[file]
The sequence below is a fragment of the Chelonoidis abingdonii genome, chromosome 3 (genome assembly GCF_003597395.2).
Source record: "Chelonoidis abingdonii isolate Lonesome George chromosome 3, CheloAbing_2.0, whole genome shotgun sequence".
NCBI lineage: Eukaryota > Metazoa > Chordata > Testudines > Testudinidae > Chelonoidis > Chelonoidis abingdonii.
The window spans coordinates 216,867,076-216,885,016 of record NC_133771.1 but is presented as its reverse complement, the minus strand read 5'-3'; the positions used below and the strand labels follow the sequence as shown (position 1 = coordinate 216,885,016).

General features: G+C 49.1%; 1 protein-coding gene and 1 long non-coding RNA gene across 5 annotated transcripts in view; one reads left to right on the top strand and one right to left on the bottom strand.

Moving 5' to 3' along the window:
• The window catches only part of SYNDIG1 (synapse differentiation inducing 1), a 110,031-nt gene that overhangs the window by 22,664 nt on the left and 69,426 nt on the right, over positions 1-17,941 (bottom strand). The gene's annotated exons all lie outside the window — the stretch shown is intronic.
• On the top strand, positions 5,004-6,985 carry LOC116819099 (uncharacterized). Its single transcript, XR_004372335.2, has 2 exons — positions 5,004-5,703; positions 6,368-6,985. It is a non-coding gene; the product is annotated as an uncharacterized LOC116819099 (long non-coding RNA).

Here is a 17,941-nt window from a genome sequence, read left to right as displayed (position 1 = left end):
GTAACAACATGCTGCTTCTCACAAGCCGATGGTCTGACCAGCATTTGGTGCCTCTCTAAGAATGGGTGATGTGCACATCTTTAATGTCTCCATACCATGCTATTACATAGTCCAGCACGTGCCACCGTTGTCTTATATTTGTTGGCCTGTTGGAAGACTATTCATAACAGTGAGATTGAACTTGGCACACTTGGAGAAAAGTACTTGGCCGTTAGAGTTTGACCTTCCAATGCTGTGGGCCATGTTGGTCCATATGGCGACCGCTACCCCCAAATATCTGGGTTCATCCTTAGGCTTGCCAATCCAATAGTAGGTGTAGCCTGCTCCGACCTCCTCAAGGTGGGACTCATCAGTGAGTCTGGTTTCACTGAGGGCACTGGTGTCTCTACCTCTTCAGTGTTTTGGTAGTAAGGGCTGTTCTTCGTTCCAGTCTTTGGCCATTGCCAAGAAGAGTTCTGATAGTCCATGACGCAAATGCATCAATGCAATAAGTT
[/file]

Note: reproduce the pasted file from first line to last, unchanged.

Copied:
The sequence below is a fragment of the Chelonoidis abingdonii genome, chromosome 3 (genome assembly GCF_003597395.2).
Source record: "Chelonoidis abingdonii isolate Lonesome George chromosome 3, CheloAbing_2.0, whole genome shotgun sequence".
NCBI lineage: Eukaryota > Metazoa > Chordata > Testudines > Testudinidae > Chelonoidis > Chelonoidis abingdonii.
The window spans coordinates 216,867,076-216,885,016 of record NC_133771.1 but is presented as its reverse complement, the minus strand read 5'-3'; the positions used below and the strand labels follow the sequence as shown (position 1 = coordinate 216,885,016).

General features: G+C 49.1%; 1 protein-coding gene and 1 long non-coding RNA gene across 5 annotated transcripts in view; one reads left to right on the top strand and one right to left on the bottom strand.

Moving 5' to 3' along the window:
• The window catches only part of SYNDIG1 (synapse differentiation inducing 1), a 110,031-nt gene that overhangs the window by 22,664 nt on the left and 69,426 nt on the right, over positions 1-17,941 (bottom strand). The gene's annotated exons all lie outside the window — the stretch shown is intronic.
• On the top strand, positions 5,004-6,985 carry LOC116819099 (uncharacterized). Its single transcript, XR_004372335.2, has 2 exons — positions 5,004-5,703; positions 6,368-6,985. It is a non-coding gene; the product is annotated as an uncharacterized LOC116819099 (long non-coding RNA).

Here is a 17,941-nt window from a genome sequence, read left to right as displayed (position 1 = left end):
GTAACAACATGCTGCTTCTCACAAGCCGATGGTCTGACCAGCATTTGGTGCCTCTCTAAGAATGGGTGATGTGCACATCTTTAATGTCTCCATACCATGCTATTACATAGTCCAGCACGTGCCACCGTTGTCTTATATTTGTTGGCCTGTTGGAAGACTATTCATAACAGTGAGATTGAACTTGGCACACTTGGAGAAAAGTACTTGGCCGTTAGAGTTTGACCTTCCAATGCTGTGGGCCATGTTGGTCCATATGGCGACCGCTACCCCCAAATATCTGGGTTCATCCTTAGGCTTGCCAATCCAATAGTAGGTGTAGCCTGCTCCGACCTCCTCAAGGTGGGACTCATCAGTGAGTCTGGTTTCACTGAGGGCACTGGTGTCTCTACCTCTTCAGTGTTTTGGTAGTAAGGGCTGTTCTTCGTTCCAGTCTTTGGCCATTGCCAAGAAGAGTTCTGATAGTCCATGACGCAAATGCATCAATGCAATAAGTT